COVID-19 immunity passport proposals get DOT support

Published December 11, 2020, 7:02 PM

by Hanah Tabios

The Department of Tourism (DOT) is backing proposals for a COVID-19 immunity passport to spur the recovery of the hardest hit sector. 

“The proposals for a COVID-19 passport is welcome and will be looked into by the DOT, together with the Inter-Agency Task Force on Emerging Infectious Diseases (IATF-EID), as it will involve medical data on the vaccines and diplomatic agreements with other countries,” Tourism Secretary Bernadette Romulo-Puyat said in a statement. 

“The Department of Tourism supports initiatives to facilitate international cross border travel with stringent health and safety measures in place,” she added, citing the said passport is vital to reviving international travel as it will restore the trust and confidence of people to travel to other countries once more while assuring receiving countries that their inbound tourists are vaccinated.

Tourism stakeholders also welcomed the initiative, saying that it can help streamline entry procedures in tourism destinations. 

“Having that information ready, especially with regard to having been vaccinated, can eliminate some of the processes we now have like testing or quarantines upon arrival. That said, we also hope that it is a standardized document regardless of what country the traveller comes from. We also hope that the passport will come up with security features that can safeguard against counterfeiting or duplication,” TCP president Jose Clemente III told the Manila Bulletin.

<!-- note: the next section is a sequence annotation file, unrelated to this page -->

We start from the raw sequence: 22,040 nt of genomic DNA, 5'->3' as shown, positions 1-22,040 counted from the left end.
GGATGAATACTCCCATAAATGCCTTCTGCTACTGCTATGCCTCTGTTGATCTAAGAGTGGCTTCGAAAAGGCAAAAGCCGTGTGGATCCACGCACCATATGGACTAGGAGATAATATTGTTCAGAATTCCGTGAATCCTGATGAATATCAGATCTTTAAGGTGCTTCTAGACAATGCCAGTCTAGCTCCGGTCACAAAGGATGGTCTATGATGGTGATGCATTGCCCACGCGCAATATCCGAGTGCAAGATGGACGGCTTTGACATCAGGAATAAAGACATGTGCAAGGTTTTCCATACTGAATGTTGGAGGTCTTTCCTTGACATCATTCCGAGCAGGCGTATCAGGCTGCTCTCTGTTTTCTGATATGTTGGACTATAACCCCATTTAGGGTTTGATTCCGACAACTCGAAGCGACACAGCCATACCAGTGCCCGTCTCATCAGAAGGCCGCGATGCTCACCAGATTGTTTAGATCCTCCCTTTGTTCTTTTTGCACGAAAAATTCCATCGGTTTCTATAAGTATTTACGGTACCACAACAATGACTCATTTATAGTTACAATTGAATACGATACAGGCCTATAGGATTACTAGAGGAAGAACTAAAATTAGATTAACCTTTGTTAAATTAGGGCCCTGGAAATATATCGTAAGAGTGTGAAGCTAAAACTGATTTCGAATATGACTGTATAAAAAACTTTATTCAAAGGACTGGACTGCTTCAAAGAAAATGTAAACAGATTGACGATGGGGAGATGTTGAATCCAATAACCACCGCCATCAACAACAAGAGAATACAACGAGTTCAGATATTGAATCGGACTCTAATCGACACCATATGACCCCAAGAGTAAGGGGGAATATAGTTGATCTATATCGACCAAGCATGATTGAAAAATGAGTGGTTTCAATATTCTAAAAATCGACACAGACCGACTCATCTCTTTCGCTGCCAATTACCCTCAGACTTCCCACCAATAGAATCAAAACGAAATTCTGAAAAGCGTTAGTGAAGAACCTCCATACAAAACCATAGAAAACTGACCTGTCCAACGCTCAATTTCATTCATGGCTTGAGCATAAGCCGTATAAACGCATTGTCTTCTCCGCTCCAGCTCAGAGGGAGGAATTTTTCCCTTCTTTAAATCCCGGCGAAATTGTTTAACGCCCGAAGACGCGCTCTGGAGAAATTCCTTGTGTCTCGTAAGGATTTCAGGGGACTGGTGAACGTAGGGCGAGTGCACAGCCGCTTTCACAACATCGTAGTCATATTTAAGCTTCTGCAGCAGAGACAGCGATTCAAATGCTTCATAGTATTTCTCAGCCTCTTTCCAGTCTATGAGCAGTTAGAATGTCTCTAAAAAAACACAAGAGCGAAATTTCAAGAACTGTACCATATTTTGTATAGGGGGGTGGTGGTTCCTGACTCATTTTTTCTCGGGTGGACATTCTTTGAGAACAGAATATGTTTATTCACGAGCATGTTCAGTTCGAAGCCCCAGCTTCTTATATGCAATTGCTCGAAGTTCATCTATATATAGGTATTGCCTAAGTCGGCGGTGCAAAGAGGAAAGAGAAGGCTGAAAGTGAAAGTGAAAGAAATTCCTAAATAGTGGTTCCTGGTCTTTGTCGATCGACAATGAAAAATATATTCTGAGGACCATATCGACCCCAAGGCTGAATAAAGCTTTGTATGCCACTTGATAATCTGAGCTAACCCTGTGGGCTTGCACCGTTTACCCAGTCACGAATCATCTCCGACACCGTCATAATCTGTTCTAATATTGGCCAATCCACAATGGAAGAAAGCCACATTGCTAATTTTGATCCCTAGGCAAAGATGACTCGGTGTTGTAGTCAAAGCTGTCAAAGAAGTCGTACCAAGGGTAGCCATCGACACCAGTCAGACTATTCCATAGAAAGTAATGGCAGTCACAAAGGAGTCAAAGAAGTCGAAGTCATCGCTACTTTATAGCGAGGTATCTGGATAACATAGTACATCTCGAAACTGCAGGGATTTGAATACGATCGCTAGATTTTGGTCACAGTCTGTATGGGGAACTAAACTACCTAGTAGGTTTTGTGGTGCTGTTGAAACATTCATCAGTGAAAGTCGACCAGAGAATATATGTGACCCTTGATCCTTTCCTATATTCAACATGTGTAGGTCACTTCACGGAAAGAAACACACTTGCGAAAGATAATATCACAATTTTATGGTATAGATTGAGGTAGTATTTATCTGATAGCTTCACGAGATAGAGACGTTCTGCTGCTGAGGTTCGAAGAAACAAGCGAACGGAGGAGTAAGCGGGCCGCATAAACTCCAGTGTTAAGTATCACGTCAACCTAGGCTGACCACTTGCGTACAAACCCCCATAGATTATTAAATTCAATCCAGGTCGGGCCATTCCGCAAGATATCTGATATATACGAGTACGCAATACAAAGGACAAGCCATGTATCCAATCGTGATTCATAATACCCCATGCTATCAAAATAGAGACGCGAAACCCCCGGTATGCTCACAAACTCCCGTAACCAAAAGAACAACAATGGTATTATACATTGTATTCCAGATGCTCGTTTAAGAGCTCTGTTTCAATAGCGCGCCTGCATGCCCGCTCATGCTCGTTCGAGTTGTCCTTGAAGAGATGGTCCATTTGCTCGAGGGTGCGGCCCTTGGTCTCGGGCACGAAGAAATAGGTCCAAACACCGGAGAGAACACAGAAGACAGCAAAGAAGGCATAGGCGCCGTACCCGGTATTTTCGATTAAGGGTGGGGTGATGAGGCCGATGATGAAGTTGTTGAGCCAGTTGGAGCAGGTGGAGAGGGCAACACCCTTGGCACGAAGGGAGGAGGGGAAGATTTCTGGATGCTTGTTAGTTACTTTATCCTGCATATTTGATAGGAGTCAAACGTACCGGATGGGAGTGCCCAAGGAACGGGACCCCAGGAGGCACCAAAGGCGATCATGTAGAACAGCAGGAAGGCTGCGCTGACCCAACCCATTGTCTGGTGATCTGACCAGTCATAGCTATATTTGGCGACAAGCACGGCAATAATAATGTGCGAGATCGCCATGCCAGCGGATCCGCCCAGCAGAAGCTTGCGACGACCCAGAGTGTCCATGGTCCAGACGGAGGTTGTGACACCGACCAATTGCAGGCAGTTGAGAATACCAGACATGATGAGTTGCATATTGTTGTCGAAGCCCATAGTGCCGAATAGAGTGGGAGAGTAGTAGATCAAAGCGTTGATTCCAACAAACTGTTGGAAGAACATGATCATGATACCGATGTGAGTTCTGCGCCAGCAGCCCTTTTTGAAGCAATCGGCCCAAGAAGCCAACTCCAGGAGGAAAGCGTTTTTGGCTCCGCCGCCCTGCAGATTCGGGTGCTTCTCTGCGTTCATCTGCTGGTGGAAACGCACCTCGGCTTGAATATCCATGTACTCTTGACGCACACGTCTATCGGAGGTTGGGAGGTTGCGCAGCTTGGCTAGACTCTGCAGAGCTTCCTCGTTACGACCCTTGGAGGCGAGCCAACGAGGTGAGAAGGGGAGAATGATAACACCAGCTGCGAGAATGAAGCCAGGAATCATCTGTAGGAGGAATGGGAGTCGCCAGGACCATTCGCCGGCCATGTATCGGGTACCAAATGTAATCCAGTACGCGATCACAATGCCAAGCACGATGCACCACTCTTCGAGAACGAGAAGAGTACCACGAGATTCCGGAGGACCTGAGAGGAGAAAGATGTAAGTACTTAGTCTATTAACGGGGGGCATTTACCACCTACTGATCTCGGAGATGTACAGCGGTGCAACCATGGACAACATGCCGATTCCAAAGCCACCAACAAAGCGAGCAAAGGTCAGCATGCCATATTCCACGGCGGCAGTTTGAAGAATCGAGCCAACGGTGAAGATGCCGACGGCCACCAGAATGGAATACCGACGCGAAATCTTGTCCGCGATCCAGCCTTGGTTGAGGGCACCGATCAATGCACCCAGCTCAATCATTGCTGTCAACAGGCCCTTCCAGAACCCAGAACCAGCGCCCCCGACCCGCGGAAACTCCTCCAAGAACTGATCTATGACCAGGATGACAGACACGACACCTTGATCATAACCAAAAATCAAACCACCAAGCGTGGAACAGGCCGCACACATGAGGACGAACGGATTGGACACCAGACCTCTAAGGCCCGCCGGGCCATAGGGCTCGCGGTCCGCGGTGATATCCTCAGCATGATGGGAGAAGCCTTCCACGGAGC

Last month, the International Air Transport Association (IATA) announced that it is working on launching the IATA Travel Pass, a digital platform for passengers.

The global aviation body described the platform as “a global and standardized solution to validate and authenticate all country regulations regarding COVID-19 passenger travel requirements.”

“Informing passengers on what tests, vaccines and other measures they require prior to travel, details on where they can get tested and giving them the ability to share their tests and vaccination results in a verifiable, safe and privacy-protecting manner is the key to giving governments the confidence to open borders,” it said. 

Among the reasons cited by IATA which prevent people from traveling in the new normal are the complexity and variety of COVID-19 testing requirements, information gap, as well as inefficiencies, errors and fraud among check-in agents. 

The lack of travel then led to several business shutdowns, laying off millions of tourism workers, including airline employees. 

With this, budget carrier Cebu Pacific (CEB) president and chief executive officer Lance Gokongwei earlier said he believes a COVID-19 immunity passport is essential, especially when the country’s international border would open up for foreign visitors.

“If the tourism and travel industry recover, this is an absolute necessity,” he said. “Unless we resolve the confidence issue and the safety issue, which can only happen with herd immunity and vaccines, then there is nothing to be spoken about.”

“Connect this to a COVID passport so that countries would trust when we say that a passenger has already achieved the levels of antibodies so he would not be infectious to anyone,” he added. 

As international travel remains restricted, foreign visitor arrivals in the country plunged at 82.4 percent to 1.3 million from January to November this year compared to the 7.4 million arrivals in the same period last year, according to DOT Undersecretary and Spokesperson Benito Bengzon Jr. 

But according to the recent Travel Restrictions Report of the United Nations World Tourism Organization, 152 destinations or around 70 percent of the global destinations have now eased restrictions on international tourism out of the 217 destinations worldwide that are being monitored. 

UNWTO Secretary-General Zurab Pololikashvili said in a statement that the lifting of travel restrictions is essential to drive the sector’s wider recovery from the social and economic impacts of the pandemic.